Snoop Lion Talks Wearing Horse Fur, Getting Manicures Like a 'Real Player' for Vice's Fashion Issue

This is absolutely the best gift we could have been given at the tail end of a long New York Fashion Week. Snoop Lion on getting French tips: "It’s about being spooned and groomed, dipped and whipped, suited and booted, gooted and looted, scuttered and buttered." Read on for more highlights.
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This is absolutely the best gift we could have been given at the tail end of a long New York Fashion Week. Snoop Lion on getting French tips: "It’s about being spooned and groomed, dipped and whipped, suited and booted, gooted and looted, scuttered and buttered." Read on for more highlights.
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This is absolutely the best gift we could have been given at the tail end of a long New York Fashion Week.

Terry Richardson (anyone else would have just been wrong) photographed Snoop Lion for the cover and a hefty editorial in Vice's fashion issue, which takes an epic look back at Snoop's style through the ages--including "real artifacts" pulled from his "wardrobe archive," which we're so glad is a thing that exists. The story includes a "Special thanks to Milk Studios" (maybe for allowing an absurd amount of weed to be smoked during the shoot?)

Snoop (formerly Dogg) follows up last year's fashion issue which featured an actual dog--in an S&M outfit. (The rapper changed his name to Snoop Lion during a trip to Jamaica where he recorded a Reggae album, the subject of a Vice documentary due out March 15 called Reincarnated.)

In Vice's interview, Snoop Lion was happy to answer every question they (/everyone?) had about his style dating back to his early '90s west coast rapping days, bringing up everything from Crip suits to pimp style to flannel shirts to his signature French manicures. Read on for some of our favorite things Snoop Lion said about fashion.

On dressing like a pimp:

One thing about that look is that it represented you, your girls, the car that you drove, and this is in the pimp world. It represented the pimp. If his color scheme was green and yellow, he had on green and yellow, his car was green and yellow, his apartment was green and yellow, the girls wore green and yellow, and everything was about that particular color scheme. They matched all the way from the top to the bottom. It was about flair, glamour, glitz, and all of that comes out of the era I grew up in. I was infatuated after seeing it from afar. Most of my uncles dibbled and dabbled in pimping, and my wife’s father was one of the biggest pimps around. It was fascinating for me to see that look and say that I was in that world and to wear that fashion for the eyes of the world. It was a beautiful feeling because I know what that fashion means; it’s a real fashion statement.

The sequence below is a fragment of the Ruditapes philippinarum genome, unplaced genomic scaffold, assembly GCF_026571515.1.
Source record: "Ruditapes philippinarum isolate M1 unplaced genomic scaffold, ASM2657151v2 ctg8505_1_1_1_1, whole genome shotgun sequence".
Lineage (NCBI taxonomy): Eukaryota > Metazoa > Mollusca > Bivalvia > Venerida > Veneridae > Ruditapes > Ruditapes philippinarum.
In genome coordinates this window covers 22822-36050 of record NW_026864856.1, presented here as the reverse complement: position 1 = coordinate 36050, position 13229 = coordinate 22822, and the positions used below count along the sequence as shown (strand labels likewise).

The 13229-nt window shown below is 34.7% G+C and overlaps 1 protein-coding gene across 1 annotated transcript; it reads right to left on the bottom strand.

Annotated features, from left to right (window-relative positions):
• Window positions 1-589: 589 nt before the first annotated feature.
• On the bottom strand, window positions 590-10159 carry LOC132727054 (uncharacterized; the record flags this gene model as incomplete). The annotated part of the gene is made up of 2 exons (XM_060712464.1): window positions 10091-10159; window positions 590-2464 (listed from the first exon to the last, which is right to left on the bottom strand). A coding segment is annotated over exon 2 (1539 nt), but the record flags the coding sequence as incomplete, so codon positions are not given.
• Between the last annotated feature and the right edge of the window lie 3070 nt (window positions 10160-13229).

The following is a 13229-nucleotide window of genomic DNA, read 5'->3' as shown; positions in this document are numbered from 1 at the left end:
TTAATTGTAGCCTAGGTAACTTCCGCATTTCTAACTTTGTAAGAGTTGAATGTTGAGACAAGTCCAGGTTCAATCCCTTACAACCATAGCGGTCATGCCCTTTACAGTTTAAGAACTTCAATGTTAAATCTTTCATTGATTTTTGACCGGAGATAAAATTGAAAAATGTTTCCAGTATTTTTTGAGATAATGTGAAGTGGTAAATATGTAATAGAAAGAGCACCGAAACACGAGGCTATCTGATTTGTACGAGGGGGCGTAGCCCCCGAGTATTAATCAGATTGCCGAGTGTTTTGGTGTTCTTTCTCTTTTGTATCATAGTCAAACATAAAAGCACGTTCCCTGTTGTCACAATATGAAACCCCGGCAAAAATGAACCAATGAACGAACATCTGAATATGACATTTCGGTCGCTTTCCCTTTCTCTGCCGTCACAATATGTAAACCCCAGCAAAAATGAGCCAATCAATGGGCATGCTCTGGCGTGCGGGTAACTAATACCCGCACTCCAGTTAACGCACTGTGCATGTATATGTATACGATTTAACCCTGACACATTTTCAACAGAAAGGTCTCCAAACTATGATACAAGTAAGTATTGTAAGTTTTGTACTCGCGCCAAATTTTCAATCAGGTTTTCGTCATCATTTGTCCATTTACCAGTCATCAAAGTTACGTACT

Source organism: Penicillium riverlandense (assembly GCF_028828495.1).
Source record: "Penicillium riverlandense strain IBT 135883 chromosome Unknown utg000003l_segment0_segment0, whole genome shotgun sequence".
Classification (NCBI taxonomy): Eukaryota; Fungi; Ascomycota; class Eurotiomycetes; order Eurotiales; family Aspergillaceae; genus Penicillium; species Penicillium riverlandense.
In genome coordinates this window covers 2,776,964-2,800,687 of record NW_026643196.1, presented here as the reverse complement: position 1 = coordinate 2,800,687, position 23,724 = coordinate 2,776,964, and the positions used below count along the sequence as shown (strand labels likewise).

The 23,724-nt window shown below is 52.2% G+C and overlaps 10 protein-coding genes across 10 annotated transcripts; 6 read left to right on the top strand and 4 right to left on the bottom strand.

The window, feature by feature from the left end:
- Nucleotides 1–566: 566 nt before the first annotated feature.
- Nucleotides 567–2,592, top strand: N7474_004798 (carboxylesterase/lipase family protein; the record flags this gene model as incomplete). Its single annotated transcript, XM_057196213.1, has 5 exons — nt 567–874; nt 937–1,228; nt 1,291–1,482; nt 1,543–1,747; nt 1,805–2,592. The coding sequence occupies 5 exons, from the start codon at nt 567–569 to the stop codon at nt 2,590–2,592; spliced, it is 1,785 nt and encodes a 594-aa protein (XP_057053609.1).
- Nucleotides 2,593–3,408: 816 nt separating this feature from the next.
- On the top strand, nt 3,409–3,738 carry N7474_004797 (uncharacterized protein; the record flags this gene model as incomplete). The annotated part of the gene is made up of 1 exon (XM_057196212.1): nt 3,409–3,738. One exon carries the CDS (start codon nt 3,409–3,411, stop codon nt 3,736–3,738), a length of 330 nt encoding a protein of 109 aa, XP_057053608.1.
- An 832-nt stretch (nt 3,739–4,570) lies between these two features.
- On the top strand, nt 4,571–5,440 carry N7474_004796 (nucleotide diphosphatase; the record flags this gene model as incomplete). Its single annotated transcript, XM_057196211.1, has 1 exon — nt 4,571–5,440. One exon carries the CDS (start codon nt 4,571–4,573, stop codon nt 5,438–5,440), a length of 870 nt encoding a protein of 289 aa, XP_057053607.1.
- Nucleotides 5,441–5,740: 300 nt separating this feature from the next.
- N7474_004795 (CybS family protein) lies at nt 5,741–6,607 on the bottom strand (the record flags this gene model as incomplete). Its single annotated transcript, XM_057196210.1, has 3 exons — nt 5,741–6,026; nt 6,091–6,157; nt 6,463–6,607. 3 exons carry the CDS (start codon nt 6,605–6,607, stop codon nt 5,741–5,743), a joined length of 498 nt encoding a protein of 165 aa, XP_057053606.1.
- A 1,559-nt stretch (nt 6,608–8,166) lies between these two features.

On his signature French tips:

Even when I’m getting getting my nails done, that’s real player. The average guy can’t see himself getting a French-tip manicure, but I’m not the average guy.

How long have you been getting French tips? It’s about being spooned and groomed, dipped and whipped, suited and booted, gooted and looted, scuttered and buttered.

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On fur:

Where did you get the purple fur coat that you were wearing in the shoot? Was it custom-made? I’ve never seen anything like it. [laughs] That’s out of the pimp files. I’ve got so many different animal furs: beavers, chinchillas, lambs, horses…

Horses? Yeah, I got horses, too. I got everything, man. Everything. You understand?

On one particularly grand outfit he wore while in the pimp world:

One year I remember I had a big black-and-gold sombrero with diamonds and rhinestones on it, and I had it tied around my head. All my girls dressed like they were Mexican girls, and it was just awesome. When I was there I was the real el jefe.

On where he shops now that Rastafarianism has changed his style:

I got a store that I shop in, you understand me? Rastafari, sugah! I don’t want to give that location out because I don’t want to have too many people looking like me. You know, before I know it I’ll see you doing the interview looking just like me.

On how his hair tells a story:

Even when I wore it in pigtails, or permed my hair like Shirley Temple, whatever it was, it was always something that was on the edge. It was like, “Wow, it looks nice.” But it was always different, so even now that I’m locking up, this is me being me. My hair has always told the story, and this is my journey at the moment.

Head over to Vice for the full interview.